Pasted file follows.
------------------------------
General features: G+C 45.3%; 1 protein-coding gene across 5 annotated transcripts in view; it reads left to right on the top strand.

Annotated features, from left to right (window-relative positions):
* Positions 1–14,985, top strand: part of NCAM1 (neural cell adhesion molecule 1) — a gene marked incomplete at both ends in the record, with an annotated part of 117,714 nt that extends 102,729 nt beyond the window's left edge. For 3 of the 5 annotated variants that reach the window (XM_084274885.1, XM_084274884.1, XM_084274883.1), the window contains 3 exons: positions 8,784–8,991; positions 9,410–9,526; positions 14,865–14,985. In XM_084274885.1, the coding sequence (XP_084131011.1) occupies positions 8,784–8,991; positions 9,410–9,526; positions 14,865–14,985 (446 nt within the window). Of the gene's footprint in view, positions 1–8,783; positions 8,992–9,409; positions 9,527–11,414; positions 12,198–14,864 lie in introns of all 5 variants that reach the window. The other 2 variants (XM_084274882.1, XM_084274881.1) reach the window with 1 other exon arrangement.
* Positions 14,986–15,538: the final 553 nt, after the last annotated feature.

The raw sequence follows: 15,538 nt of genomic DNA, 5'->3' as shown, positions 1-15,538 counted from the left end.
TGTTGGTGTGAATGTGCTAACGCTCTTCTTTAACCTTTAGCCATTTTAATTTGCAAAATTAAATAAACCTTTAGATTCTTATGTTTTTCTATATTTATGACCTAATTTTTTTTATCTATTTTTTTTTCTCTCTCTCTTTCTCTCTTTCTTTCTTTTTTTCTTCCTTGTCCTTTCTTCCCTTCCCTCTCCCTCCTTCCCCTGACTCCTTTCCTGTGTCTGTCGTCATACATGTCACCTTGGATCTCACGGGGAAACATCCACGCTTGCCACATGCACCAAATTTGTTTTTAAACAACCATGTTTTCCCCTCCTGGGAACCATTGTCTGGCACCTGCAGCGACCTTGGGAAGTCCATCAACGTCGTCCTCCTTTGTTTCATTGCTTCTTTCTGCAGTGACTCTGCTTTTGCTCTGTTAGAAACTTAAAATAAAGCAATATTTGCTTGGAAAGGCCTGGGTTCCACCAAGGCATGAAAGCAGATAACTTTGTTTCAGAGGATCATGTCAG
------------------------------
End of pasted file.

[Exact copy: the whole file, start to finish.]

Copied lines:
General features: G+C 45.3%; 1 protein-coding gene across 5 annotated transcripts in view; it reads left to right on the top strand.

Annotated features, from left to right (window-relative positions):
* Positions 1–14,985, top strand: part of NCAM1 (neural cell adhesion molecule 1) — a gene marked incomplete at both ends in the record, with an annotated part of 117,714 nt that extends 102,729 nt beyond the window's left edge. For 3 of the 5 annotated variants that reach the window (XM_084274885.1, XM_084274884.1, XM_084274883.1), the window contains 3 exons: positions 8,784–8,991; positions 9,410–9,526; positions 14,865–14,985. In XM_084274885.1, the coding sequence (XP_084131011.1) occupies positions 8,784–8,991; positions 9,410–9,526; positions 14,865–14,985 (446 nt within the window). Of the gene's footprint in view, positions 1–8,783; positions 8,992–9,409; positions 9,527–11,414; positions 12,198–14,864 lie in introns of all 5 variants that reach the window. The other 2 variants (XM_084274882.1, XM_084274881.1) reach the window with 1 other exon arrangement.
* Positions 14,986–15,538: the final 553 nt, after the last annotated feature.

The raw sequence follows: 15,538 nt of genomic DNA, 5'->3' as shown, positions 1-15,538 counted from the left end.
TGTTGGTGTGAATGTGCTAACGCTCTTCTTTAACCTTTAGCCATTTTAATTTGCAAAATTAAATAAACCTTTAGATTCTTATGTTTTTCTATATTTATGACCTAATTTTTTTTATCTATTTTTTTTTCTCTCTCTCTTTCTCTCTTTCTTTCTTTTTTTCTTCCTTGTCCTTTCTTCCCTTCCCTCTCCCTCCTTCCCCTGACTCCTTTCCTGTGTCTGTCGTCATACATGTCACCTTGGATCTCACGGGGAAACATCCACGCTTGCCACATGCACCAAATTTGTTTTTAAACAACCATGTTTTCCCCTCCTGGGAACCATTGTCTGGCACCTGCAGCGACCTTGGGAAGTCCATCAACGTCGTCCTCCTTTGTTTCATTGCTTCTTTCTGCAGTGACTCTGCTTTTGCTCTGTTAGAAACTTAAAATAAAGCAATATTTGCTTGGAAAGGCCTGGGTTCCACCAAGGCATGAAAGCAGATAACTTTGTTTCAGAGGATCATGTCAG